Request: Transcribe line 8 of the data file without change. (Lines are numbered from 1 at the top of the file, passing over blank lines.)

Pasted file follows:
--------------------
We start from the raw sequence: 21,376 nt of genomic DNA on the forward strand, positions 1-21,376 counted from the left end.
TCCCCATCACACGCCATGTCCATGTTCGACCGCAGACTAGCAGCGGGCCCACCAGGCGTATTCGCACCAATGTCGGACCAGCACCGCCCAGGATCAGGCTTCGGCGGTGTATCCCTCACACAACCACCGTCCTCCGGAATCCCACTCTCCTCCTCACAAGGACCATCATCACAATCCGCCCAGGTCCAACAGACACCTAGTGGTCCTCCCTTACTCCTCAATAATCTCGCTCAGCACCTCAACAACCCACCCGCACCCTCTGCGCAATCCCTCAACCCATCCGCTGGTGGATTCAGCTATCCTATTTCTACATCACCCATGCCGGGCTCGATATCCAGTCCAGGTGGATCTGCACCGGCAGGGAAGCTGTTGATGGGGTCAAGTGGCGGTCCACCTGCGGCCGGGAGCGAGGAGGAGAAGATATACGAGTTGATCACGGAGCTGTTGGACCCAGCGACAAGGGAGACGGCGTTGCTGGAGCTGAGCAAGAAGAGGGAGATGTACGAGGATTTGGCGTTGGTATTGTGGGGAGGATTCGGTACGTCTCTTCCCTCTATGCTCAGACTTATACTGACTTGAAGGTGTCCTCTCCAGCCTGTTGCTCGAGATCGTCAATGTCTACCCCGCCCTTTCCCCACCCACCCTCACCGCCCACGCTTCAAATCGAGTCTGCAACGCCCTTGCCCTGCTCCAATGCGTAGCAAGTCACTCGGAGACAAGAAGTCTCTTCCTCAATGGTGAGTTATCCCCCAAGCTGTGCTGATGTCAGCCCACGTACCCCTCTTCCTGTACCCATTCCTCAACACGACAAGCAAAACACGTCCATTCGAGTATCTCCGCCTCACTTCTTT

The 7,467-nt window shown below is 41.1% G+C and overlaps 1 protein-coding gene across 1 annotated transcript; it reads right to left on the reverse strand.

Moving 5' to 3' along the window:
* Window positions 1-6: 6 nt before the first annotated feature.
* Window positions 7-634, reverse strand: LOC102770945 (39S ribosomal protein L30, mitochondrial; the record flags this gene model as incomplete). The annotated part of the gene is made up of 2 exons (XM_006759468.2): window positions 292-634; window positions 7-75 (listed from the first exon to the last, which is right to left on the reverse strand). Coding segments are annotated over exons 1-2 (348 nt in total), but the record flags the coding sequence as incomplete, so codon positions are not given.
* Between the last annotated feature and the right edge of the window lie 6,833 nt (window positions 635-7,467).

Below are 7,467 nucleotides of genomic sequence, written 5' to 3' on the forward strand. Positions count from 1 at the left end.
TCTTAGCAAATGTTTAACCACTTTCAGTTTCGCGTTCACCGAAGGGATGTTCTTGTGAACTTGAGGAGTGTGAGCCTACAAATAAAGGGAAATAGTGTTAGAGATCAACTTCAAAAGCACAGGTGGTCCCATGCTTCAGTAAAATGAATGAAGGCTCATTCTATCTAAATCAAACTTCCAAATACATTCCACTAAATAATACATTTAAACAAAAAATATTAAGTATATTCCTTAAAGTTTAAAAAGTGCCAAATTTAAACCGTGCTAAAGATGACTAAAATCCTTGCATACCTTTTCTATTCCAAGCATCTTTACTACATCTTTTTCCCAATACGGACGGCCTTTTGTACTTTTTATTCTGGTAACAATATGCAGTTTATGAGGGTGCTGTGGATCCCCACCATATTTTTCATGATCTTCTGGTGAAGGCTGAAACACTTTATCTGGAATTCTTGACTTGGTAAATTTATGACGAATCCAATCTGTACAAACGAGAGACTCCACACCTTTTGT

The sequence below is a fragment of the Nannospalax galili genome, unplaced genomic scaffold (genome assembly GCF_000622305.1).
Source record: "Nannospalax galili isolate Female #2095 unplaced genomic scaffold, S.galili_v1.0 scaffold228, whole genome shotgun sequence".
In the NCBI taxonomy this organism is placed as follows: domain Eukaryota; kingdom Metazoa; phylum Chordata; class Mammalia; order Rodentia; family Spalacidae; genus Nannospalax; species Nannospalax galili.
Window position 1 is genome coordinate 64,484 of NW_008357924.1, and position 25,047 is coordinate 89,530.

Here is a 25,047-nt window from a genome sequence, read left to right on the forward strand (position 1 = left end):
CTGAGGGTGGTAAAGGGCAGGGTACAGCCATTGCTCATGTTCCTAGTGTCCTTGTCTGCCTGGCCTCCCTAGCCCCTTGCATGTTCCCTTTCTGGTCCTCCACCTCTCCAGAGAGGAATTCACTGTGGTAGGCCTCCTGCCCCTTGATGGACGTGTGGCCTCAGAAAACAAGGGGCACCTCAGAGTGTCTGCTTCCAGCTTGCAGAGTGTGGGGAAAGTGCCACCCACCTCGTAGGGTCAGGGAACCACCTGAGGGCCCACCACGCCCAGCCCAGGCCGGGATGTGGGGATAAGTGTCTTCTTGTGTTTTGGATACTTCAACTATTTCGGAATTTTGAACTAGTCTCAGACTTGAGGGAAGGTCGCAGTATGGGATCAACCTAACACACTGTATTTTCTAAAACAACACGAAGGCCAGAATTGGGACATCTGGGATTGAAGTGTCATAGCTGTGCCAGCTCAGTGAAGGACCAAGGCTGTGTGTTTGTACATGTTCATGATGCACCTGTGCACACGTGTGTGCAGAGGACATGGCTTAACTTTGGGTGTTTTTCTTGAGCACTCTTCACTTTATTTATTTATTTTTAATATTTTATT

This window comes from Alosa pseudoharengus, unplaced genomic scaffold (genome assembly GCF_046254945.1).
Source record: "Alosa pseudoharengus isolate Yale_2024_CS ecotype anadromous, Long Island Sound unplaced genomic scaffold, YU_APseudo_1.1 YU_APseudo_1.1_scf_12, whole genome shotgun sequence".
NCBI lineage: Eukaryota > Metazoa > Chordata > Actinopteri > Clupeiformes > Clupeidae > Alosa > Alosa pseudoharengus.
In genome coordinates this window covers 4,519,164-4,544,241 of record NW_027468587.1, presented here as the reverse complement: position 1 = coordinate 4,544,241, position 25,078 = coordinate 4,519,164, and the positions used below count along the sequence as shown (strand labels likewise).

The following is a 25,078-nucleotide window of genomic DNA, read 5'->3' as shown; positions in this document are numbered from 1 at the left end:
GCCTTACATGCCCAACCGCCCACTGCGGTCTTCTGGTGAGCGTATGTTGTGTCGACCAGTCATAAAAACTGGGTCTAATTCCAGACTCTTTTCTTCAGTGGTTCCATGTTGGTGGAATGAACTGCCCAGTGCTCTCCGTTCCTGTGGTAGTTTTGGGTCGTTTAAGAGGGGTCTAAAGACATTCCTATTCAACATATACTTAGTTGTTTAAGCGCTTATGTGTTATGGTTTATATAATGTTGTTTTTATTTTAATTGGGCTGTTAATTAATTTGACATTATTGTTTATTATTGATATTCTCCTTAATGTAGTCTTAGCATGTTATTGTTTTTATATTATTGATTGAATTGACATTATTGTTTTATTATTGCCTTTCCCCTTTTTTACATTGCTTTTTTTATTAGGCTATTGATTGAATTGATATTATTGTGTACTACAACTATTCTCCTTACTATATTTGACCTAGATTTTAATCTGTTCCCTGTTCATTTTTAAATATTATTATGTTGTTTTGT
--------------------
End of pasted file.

Below are 7,467 nucleotides of genomic sequence, written 5' to 3' on the forward strand. Positions count from 1 at the left end.